void*       pMaterials;

 

    int         nNumBones;

    int         nNumAllocedBones;

    void*       pBones;

 

    int         nFrame;

    int         nTotalFrames;

 

    float*      Position;

    float*      Rotation;

} msModel;

 

 

// ----------------------------------------------------------------------------------

 

class MyPlugin

{

public:

   MyPlugin(){  strcpy(szTitle, "www.xbdev.net - Custom Raw Exporter"); }

   virtual ~MyPlugin() { }

 

   // Do we want an exporter or a tool?..hmmm, well we decide that here

   virtual int GetType()

   {

      return 2; // What type of plug-in this is '2' indicates an export plugin

   }

 

   virtual const char *GetTitle(){ return szTitle; }

   virtual int Execute(msModel *);

 

private:

   char szTitle[64];

};

 

// Our work horse file

int MyPlugin::Execute( msModel * pModel )

{

   if (!pModel) return -1; // Tiny bit of error checking :)

     

    // export our data

    // Default File Location is C drive, with a default name of "raw.txt"

    char szFile[] = "C:\\raw.txt";

    FILE *file = fopen (szFile, "wt");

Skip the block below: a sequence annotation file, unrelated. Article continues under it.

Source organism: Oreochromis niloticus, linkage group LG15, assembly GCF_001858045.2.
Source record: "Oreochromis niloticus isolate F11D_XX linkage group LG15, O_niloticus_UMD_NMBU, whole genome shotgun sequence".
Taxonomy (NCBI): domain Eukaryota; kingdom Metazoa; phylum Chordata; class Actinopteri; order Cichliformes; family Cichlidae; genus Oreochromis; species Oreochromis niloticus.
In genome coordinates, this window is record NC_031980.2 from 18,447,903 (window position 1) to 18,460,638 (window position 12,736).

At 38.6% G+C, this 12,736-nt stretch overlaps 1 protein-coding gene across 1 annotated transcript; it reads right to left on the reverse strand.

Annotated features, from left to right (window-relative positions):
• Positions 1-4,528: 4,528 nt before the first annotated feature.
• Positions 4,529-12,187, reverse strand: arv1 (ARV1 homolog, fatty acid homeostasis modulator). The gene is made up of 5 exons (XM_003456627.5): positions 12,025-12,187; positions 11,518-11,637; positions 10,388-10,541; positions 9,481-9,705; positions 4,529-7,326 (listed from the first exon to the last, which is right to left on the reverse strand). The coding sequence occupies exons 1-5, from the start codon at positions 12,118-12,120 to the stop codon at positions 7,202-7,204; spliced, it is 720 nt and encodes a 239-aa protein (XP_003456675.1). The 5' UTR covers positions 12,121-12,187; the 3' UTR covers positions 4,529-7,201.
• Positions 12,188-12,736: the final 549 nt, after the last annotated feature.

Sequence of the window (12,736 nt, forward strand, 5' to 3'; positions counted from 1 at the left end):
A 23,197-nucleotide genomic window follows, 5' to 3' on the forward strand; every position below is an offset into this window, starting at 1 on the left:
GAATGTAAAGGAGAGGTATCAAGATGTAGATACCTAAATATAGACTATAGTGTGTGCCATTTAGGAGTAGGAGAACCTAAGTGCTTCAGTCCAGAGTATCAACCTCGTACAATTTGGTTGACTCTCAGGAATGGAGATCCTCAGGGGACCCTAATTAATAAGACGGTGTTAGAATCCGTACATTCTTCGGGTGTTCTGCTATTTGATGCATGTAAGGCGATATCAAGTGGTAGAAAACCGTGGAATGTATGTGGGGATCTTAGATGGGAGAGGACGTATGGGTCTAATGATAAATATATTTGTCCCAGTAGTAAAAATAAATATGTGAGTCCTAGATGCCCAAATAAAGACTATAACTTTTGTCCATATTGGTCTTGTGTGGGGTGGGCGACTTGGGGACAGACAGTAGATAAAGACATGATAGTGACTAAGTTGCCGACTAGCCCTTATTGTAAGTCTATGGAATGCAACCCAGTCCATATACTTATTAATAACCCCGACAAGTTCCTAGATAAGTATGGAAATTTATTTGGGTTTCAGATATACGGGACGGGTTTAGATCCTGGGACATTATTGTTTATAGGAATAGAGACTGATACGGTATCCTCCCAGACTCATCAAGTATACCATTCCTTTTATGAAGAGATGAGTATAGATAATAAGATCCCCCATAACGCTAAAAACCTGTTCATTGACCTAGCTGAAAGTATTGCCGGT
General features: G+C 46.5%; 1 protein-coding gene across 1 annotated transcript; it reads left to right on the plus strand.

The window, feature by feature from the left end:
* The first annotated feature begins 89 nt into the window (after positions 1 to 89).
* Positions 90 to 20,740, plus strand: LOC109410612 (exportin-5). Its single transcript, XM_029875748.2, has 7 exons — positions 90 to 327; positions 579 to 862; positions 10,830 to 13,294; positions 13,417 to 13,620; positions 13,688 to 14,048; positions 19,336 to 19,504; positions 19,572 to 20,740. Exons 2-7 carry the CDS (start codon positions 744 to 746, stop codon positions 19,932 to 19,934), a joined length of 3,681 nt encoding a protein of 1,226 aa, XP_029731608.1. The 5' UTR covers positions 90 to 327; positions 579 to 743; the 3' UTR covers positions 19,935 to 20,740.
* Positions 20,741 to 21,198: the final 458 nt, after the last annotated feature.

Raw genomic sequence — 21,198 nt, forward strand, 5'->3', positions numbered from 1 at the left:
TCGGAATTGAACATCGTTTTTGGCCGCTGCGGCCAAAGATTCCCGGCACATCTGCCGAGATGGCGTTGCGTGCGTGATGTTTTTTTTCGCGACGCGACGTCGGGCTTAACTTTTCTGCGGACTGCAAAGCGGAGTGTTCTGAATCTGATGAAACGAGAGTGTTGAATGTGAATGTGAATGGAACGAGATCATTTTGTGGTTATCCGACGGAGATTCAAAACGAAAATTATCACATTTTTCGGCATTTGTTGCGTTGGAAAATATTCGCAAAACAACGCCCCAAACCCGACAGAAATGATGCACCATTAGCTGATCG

if (!file)

        return -1;

 

    fprintf(file, "nNumMeshes %d\n", pModel->nNumMeshes);

 

    fclose(file);

 

    // We should destroy pModel here as well, but we won't worry about that yet

    return 0;

}

 

 

 

MyPlugin *CreatePlugIn()

{

   return new MyPlugin;

}

 

 

The code is relatively simple but it shows the main functions that are needed to construct an exporter:

 

CreatePlugin()

MyPlugin() constructor

virtual MyPlugin() descructor

virtual GetType()

virtual GetTitle()

virtual Execute()

 

I've added the word virtual to some of the functions, as they must be declared virtual - this is due to the fact that we usually have a class defining these functions...soft of a defintion class only containing these and you would inherite the class from this one and implement your own code.